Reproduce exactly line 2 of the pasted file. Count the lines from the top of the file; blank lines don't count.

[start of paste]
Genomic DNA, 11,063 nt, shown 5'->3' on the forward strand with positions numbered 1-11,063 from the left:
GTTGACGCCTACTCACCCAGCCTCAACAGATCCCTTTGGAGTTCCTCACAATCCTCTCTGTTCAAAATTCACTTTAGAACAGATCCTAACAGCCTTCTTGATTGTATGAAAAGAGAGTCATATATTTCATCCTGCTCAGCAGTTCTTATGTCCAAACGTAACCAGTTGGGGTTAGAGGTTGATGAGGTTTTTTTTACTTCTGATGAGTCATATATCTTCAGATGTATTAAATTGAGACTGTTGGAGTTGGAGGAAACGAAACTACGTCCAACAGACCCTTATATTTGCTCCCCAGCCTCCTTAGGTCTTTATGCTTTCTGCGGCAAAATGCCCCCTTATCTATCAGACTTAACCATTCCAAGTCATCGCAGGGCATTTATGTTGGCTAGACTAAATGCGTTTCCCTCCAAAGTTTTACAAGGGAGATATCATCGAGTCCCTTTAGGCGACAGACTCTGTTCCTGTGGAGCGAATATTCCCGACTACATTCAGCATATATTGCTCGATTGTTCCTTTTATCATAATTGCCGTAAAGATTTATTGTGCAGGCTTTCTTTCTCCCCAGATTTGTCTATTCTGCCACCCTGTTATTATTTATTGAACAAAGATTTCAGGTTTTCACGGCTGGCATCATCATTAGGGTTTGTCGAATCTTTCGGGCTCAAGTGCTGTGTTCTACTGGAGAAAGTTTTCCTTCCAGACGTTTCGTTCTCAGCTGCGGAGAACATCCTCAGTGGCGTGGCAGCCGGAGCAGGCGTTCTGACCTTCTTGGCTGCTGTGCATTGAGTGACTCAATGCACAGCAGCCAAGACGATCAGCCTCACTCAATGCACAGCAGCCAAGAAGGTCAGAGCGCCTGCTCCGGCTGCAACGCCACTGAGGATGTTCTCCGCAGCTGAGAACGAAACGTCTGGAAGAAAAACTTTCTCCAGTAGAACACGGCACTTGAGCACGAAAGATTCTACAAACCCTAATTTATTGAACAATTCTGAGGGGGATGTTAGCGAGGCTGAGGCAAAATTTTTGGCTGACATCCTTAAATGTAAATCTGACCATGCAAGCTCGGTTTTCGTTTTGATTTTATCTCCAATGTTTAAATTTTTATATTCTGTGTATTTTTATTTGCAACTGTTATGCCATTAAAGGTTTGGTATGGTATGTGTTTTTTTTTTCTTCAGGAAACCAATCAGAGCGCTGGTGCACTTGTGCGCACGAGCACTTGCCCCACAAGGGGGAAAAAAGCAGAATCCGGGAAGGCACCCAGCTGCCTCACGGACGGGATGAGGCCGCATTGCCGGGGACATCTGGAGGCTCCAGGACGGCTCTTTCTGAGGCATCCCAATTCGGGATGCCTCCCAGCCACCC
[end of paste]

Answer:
GTTGACGCCTACTCACCCAGCCTCAACAGATCCCTTTGGAGTTCCTCACAATCCTCTCTGTTCAAAATTCACTTTAGAACAGATCCTAACAGCCTTCTTGATTGTATGAAAAGAGAGTCATATATTTCATCCTGCTCAGCAGTTCTTATGTCCAAACGTAACCAGTTGGGGTTAGAGGTTGATGAGGTTTTTTTTACTTCTGATGAGTCATATATCTTCAGATGTATTAAATTGAGACTGTTGGAGTTGGAGGAAACGAAACTACGTCCAACAGACCCTTATATTTGCTCCCCAGCCTCCTTAGGTCTTTATGCTTTCTGCGGCAAAATGCCCCCTTATCTATCAGACTTAACCATTCCAAGTCATCGCAGGGCATTTATGTTGGCTAGACTAAATGCGTTTCCCTCCAAAGTTTTACAAGGGAGATATCATCGAGTCCCTTTAGGCGACAGACTCTGTTCCTGTGGAGCGAATATTCCCGACTACATTCAGCATATATTGCTCGATTGTTCCTTTTATCATAATTGCCGTAAAGATTTATTGTGCAGGCTTTCTTTCTCCCCAGATTTGTCTATTCTGCCACCCTGTTATTATTTATTGAACAAAGATTTCAGGTTTTCACGGCTGGCATCATCATTAGGGTTTGTCGAATCTTTCGGGCTCAAGTGCTGTGTTCTACTGGAGAAAGTTTTCCTTCCAGACGTTTCGTTCTCAGCTGCGGAGAACATCCTCAGTGGCGTGGCAGCCGGAGCAGGCGTTCTGACCTTCTTGGCTGCTGTGCATTGAGTGACTCAATGCACAGCAGCCAAGACGATCAGCCTCACTCAATGCACAGCAGCCAAGAAGGTCAGAGCGCCTGCTCCGGCTGCAACGCCACTGAGGATGTTCTCCGCAGCTGAGAACGAAACGTCTGGAAGAAAAACTTTCTCCAGTAGAACACGGCACTTGAGCACGAAAGATTCTACAAACCCTAATTTATTGAACAATTCTGAGGGGGATGTTAGCGAGGCTGAGGCAAAATTTTTGGCTGACATCCTTAAATGTAAATCTGACCATGCAAGCTCGGTTTTCGTTTTGATTTTATCTCCAATGTTTAAATTTTTATATTCTGTGTATTTTTATTTGCAACTGTTATGCCATTAAAGGTTTGGTATGGTATGTGTTTTTTTTTTCTTCAGGAAACCAATCAGAGCGCTGGTGCACTTGTGCGCACGAGCACTTGCCCCACAAGGGGGAAAAAAGCAGAATCCGGGAAGGCACCCAGCTGCCTCACGGACGGGATGAGGCCGCATTGCCGGGGACATCTGGAGGCTCCAGGACGGCTCTTTCTGAGGCATCCCAATTCGGGATGCCTCCCAGCCACCC